The inclusion of an all-Chopin program at the end of a monthly column devoted to the baroque may seem a little odd, but then Frédéric Chopin was a different kind of romantic composer. As the present artist, German pianist Burkard Schliessmann, observes, “Chopin’s own sense of Classical form made him a stranger to the world of phantasmagoria” – the world that absorbed much of the creative energies of composers such as Schumann, Weber, Berlioz and Liszt. In Chopin, by contrast, the feeling often strikes us clearer and at a deeper level because it comes to us through the music itself, without any extra-musical associations. With his aristocratic sense of style and his classical training, Chopin is always precise about what he has to say and was not prone to “wander about,” as other romantics were from time to time.
From the interpreter, Chopin requires the balance and clarity that Burkard Schliessmann brings to these recordings. Even amid the sound and fury of the most tempest-driven passages in such works as Ballade No. 2 in F, Op. 38 and the Polonaise-Fantaisie in A-flat, Op. 61, powerful chords in the left hand must never be allowed to overpower the poetry, the delicacy, or the poignancy of what the melody is saying.
Nor are Chopin’s lighter passages mere decorative filigree. Even in the briefest of his 24 Preludes, Op. 28, a half-dozen of which are less than a minute’s duration, there is musical substance, and Burkard is keen in bringing it out. Taken as a whole, Opus 28 is among Chopin’s most difficult works to perform as well as we hear it done in the present recording.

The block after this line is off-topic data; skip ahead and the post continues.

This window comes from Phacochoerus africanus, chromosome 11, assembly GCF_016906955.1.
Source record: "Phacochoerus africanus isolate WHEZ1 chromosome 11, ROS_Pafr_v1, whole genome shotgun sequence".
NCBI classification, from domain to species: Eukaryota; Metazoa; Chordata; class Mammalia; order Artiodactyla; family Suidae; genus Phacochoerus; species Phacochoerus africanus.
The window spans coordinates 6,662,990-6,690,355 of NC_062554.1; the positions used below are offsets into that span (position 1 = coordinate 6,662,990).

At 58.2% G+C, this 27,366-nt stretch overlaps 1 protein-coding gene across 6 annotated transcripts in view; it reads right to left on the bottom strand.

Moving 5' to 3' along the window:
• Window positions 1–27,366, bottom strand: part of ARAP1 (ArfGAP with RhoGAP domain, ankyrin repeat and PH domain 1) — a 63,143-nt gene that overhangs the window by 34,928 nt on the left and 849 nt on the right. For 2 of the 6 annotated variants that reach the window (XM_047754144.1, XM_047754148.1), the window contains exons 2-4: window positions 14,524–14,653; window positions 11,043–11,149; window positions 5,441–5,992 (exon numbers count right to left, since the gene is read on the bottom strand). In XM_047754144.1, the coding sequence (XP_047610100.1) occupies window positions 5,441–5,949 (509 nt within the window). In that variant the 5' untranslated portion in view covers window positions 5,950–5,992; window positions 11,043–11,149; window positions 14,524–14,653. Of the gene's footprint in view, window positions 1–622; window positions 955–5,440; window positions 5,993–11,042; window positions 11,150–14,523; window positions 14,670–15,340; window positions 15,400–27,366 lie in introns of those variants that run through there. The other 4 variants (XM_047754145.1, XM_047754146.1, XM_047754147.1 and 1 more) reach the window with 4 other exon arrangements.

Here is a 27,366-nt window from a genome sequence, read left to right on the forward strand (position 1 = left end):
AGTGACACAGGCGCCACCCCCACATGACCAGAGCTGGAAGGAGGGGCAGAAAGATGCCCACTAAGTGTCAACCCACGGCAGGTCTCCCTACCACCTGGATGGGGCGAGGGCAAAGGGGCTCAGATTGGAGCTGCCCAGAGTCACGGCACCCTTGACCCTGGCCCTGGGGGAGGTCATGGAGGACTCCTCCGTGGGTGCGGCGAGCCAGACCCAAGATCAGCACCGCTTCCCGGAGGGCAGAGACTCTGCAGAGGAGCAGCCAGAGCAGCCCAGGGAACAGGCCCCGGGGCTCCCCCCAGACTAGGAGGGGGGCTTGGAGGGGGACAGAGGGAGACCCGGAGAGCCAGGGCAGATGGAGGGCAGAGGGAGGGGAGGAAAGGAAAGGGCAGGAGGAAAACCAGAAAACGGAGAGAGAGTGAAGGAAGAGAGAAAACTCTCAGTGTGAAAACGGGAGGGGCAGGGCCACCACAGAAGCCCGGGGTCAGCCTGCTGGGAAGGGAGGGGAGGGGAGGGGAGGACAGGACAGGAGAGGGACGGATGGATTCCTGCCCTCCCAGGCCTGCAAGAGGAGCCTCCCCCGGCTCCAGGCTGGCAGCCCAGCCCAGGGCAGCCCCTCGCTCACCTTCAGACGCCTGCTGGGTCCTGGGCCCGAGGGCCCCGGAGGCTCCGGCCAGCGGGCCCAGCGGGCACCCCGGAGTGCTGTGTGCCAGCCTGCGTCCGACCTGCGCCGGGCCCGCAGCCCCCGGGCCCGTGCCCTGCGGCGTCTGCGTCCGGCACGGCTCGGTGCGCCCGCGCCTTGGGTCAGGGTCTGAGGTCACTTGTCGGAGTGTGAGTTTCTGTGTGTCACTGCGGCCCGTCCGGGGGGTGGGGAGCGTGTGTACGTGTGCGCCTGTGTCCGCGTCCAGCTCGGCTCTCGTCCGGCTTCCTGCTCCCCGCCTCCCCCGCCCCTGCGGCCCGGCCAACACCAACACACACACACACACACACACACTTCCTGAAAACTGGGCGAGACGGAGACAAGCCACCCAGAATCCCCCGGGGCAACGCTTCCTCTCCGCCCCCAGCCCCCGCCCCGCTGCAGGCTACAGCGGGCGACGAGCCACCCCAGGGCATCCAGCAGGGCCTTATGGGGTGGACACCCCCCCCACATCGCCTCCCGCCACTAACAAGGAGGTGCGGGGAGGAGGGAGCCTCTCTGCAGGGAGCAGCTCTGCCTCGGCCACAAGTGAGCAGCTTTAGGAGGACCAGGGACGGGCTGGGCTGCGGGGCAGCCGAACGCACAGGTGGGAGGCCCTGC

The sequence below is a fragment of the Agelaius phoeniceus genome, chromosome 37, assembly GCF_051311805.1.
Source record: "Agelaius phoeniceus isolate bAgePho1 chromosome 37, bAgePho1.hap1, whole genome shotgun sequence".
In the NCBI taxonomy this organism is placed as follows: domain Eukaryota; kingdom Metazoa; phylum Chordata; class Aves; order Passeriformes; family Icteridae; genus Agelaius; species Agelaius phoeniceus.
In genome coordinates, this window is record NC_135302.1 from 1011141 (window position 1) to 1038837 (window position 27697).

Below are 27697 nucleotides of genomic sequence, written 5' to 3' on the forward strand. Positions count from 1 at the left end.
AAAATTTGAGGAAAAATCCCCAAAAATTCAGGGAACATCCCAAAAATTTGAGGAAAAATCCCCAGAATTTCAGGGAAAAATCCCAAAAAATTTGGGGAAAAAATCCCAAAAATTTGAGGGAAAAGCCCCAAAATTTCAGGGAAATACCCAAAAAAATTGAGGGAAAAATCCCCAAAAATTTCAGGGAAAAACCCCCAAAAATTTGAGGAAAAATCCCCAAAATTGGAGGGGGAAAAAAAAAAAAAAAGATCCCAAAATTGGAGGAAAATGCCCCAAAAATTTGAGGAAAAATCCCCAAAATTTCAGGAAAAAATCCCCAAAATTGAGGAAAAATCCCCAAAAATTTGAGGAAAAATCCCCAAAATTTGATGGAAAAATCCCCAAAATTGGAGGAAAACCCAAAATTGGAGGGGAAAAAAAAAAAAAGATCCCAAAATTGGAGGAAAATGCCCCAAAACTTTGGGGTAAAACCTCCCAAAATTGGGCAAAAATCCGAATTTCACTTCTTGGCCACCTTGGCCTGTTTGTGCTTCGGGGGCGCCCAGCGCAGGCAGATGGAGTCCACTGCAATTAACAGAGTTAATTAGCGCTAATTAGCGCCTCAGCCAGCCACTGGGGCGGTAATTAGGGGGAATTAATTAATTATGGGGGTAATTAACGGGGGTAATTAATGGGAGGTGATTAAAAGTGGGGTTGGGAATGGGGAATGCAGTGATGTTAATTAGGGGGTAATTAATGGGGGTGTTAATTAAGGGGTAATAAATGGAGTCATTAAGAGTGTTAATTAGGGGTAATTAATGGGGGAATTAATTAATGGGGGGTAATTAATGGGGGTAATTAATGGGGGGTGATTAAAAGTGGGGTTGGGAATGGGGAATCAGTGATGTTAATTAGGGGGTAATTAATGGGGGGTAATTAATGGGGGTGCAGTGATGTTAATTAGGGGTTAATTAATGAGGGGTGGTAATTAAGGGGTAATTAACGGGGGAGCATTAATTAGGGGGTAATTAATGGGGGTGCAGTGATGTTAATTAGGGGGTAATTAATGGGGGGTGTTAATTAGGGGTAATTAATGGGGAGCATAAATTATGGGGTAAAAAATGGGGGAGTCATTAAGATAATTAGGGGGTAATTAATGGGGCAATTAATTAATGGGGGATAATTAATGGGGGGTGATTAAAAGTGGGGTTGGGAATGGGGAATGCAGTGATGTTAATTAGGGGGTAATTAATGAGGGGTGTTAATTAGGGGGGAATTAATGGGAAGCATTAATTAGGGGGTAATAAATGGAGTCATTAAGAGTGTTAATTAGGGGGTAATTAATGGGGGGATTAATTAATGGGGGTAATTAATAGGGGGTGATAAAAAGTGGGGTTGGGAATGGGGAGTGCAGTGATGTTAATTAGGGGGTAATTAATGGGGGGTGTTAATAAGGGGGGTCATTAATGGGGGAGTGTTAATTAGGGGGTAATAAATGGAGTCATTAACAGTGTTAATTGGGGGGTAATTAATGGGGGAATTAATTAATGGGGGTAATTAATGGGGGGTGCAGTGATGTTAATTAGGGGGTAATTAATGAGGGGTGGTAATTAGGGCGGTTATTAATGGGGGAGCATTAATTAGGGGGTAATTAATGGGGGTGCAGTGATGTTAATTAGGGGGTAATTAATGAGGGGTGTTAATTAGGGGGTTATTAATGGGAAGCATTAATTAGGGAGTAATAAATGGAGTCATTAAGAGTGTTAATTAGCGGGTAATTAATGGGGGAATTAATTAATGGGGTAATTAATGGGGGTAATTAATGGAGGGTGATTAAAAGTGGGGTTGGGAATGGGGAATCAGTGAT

These preludes mystified critics and performing artists alike for many years. Robert Schumann, for instance, was perplexed by them: “They are sketches, beginnings of études, or, so to speak, ruins, individual eagle pinions, all disorder and wild confusion.” The bewilderment exists only as long as one persists in viewing them as individual character pieces, rather than as a whole. Chopin was admittedly inspired to write the Preludes by the example of J.S. Bach’s Well-Tempered Clavier, though he did not emulate Bach’s practice of composing preludes in every major and minor key, separated by rising semitones. In keeping with contemporary notions of harmony, his immediate model was probably a now-forgotten work by J. N. Hummel, a set of 24 preludes in all major and minor keys, Op. 67. Here, as Chopin was to observe in his own Op. 28, the chosen key sequence was a circle of fifths, with each major key being followed by its relative minor.
Alexander Brailowsky always said that the technique used to play Chopin’s music should be “fluent, fluid, delicate, airy, and capable of great variety of color.” That is easier said than done. One also has to observe the formal structure of Chopin’s music in order to bring out the poetry, or else all you will have is incontinent rhapsodizing, which is definitely not the impression one gets in Chopin’s music or Schliessmann’s performances of it. In his discussion of Chopin’s Polonaise-Fantasie, Op. 61, the artist stresses that the maestoso character of this work calls for something that will, in the words of Franz Liszt, “bear the load, maintain equilibrium, and yet remain weightless.” In the last analysis, that is something that is to be perceived intuitively (a quality for which Schliessmann is well-known, by the way) rather than described and notated objectively. As we Americans say, “You either have it, or you don’t.” Burkard certainly has it.
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